The official website of educator Jack C Richards

Interaction in Learning a Second Language


Submitted by Benmenni Imene, Algeria

What is the effect of interaction in learning a second language?

Professor Richards Responds:

A learning theory that has had considerable influence on language teaching is interactional theory – a social view of language acquisition that focuses on the nature of the interaction that occurs between a language learner and others he or she interacts with, and how such communication facilitates second language acquisition. Communicative language teaching and Task-Based Teaching both reflect this view of learning. Interaction is said to facilitate language learning in a number of ways:

Modification of input
At the core of the theory of language learning as an interactive process is the view that communication can be achieved between a second language learner and a more proficient language user (e.g. a native-speaker) only if the more proficient user modifies the difficulty of the language they use. If the input is too difficult or complex, of course, it may lead to communication breakdown. Therefore, when communicating with learners with limited English proficiency, speakers will typically modify their input by using known vocabulary, speaking more slowly, saying things in different ways, adjusting the topic, avoiding idioms, using a slower rate of speech, using stress on key words, repeating key elements, using simpler grammatical structures, paraphrasing and elaborating. In this way, the input better facilitates both understanding as well as learning.

The following are strategies that can be used to facilitate comprehension:

Negotiation of meaning
This refers to meaning that is arrived at through the collaboration of both people involved. This negotiation may take several forms:

  • The meaning may be realized through several exchanges, or turns, rather than in a single exchange.
  • One speaker may expand on what the other has said.
  • One speaker may provide words or expressions the other needs.
  • One person may ask questions to clarify what the other has said.

Interactions of this kind are believed to facilitate language acquisition, evidence for which may be seen both in short term as well as longer-term improvements in grammatical accuracy.

Repairing misunderstanding
If the learner is to succeed in communicating with others, despite limitations in his or her language proficiency, he or she needs to be able to manage the process of communication in a way that deals with communication difficulties. This can be achieved through the use of communication strategies such as the following:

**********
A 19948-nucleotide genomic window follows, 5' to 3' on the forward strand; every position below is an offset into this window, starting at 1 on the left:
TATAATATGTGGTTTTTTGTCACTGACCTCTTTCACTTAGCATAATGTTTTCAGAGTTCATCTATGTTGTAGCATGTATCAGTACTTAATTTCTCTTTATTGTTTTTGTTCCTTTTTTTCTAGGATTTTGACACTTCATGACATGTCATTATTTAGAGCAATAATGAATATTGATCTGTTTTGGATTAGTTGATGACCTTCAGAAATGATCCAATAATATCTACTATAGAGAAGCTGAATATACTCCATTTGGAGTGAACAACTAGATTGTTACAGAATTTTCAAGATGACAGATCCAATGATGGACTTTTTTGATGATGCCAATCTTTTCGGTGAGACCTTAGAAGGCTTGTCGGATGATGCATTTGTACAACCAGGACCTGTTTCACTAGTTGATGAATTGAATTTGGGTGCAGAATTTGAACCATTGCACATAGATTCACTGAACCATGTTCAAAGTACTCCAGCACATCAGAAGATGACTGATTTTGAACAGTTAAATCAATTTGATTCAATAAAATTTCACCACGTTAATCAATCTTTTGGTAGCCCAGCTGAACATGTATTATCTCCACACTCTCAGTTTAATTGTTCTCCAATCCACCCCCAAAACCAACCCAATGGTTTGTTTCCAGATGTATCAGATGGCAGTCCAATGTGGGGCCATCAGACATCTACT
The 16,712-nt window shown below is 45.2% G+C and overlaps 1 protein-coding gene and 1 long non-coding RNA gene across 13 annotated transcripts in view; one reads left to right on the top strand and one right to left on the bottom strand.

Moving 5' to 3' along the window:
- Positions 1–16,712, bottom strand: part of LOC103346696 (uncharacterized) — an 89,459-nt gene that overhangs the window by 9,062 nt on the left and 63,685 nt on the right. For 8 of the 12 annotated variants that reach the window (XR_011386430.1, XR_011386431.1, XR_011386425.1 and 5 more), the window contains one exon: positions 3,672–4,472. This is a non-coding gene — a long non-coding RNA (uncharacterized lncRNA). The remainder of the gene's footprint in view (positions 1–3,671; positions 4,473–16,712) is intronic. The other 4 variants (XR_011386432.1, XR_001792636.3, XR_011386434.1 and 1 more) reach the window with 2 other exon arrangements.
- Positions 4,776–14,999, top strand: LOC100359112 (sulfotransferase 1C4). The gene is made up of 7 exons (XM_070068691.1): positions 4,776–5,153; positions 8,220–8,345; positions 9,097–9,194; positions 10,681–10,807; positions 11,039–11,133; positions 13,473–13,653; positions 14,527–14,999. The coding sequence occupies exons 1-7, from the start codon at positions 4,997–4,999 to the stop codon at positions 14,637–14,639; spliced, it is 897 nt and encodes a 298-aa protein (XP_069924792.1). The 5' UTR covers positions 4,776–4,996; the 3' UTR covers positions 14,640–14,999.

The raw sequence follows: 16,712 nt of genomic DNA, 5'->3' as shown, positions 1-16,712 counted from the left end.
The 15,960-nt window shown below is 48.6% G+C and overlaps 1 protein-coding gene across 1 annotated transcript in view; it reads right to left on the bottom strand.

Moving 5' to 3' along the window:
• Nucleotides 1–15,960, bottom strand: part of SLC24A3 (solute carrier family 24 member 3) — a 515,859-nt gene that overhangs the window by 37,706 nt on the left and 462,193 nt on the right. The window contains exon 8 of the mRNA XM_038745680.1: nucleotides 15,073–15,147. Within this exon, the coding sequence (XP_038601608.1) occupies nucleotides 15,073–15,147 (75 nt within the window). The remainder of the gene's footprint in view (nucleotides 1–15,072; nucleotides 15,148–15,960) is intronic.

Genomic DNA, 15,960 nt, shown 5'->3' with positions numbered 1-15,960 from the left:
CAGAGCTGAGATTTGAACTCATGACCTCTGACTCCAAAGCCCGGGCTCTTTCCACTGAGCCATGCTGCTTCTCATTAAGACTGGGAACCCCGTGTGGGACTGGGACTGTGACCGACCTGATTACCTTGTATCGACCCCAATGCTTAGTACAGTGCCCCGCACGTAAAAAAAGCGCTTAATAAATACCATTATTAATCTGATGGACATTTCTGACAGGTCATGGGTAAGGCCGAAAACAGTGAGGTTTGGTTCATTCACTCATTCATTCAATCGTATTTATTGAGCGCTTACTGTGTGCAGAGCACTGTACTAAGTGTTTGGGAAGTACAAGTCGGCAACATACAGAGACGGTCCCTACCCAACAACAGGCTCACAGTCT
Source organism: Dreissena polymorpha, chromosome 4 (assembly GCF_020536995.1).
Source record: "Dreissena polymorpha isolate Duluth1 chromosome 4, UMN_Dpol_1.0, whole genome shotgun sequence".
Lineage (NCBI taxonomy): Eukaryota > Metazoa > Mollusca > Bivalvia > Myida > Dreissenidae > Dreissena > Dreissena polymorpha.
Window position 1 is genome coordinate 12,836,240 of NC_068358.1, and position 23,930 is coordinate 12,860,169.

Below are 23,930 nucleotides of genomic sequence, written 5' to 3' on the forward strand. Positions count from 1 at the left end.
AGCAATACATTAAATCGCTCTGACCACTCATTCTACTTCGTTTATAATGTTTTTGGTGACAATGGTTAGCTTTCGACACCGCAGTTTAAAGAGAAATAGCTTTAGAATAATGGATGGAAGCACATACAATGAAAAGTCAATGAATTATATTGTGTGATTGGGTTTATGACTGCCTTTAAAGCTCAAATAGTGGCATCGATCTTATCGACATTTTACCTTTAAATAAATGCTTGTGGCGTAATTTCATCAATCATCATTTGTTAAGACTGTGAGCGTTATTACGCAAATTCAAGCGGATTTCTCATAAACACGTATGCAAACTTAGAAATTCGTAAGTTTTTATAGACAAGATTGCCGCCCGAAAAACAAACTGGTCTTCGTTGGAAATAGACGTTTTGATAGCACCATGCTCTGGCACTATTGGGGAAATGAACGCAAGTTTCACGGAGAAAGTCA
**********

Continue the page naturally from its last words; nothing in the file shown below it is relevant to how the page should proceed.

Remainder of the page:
• Indicating that he or she has misunderstood something.
  • Repeating something the other person has said, to confirm understanding.
  • Restating something, to clarify meaning.
  • Asking the other person to repeat.
  • Asking the other person for clarification.
  • Repeating a word or phrase that was misunderstood.

In interactional theory, the learner’s ability to pay attention and request feedback is considered an essential feature of successful second language learning.

Modifying input
A feature of interactions between native speakers (or advanced language users) and second language learners is modification of the native-speaker’s language to facilitate comprehension. Modification of “input” is often seen in interactions like these:

  • Clerk to customer: You need to fill in the form. The form. You need to fill it in. Write here, please.
  • Adult to visitor: Which part of Japan are you from? Are you from Tokyo?
  • Supervisor to factory worker: You start this one first. Finish. Then you see me.
  • Advanced-level learner to lower-level learner: You need to review your essay before you hand it in – you know, go through and check the spelling and the organization carefully.

When people communicate with learners who have a very limited level of proficiency in a second language, they often use strategies of this kind, using a form of communication sometimes referred to as ‘foreigner talk’. Other examples of this kind of modified talk are known as teacher talk, and caretaker talk (e.g. the interaction between a parent and a very young child). Similarly, when a learner interacts with a person who is a more advanced language user, the input the advanced user provides often helps the learner expand his or her language resources. For example, the reformulation of the learner’s utterance may draw attention to, or help the learner notice, features of the language, as we see in these exchanges between a student and a teacher:

S: I’m going away for weekend.
T: You’re going away for the weekend?
S: Yes, away for the weekend.

T: What did you buy at the sale?
S: I bought it. This bag.
T: Oh, you bought this bag? It’s nice.
S: Yes, I bought this bag.

S: Last week, I go away.
T: Oh, you went away last week?
S: Yes, I went away.

Negotiation of meaning often occurs spontaneously as well. For example, the following negotiation of meaning was observed between a learner and a native speaker: the learner wished to express that she lived in a shared apartment near the campus with two other students.

S1: So, where are you staying now?
S2: Staying an apartment. Together some friends.
S1: That’s nice. How many of you?
S2: Staying with three friend. Sharing with Nada and Anna. Very near.
S1: It’s near here? Near the campus?
S2: Yes, it’s near the campus. On Forbes street.

Repeated opportunities to communicate in this way are said to provide opportunities for learners to expand their language resources and are often used with communicative approaches to teaching.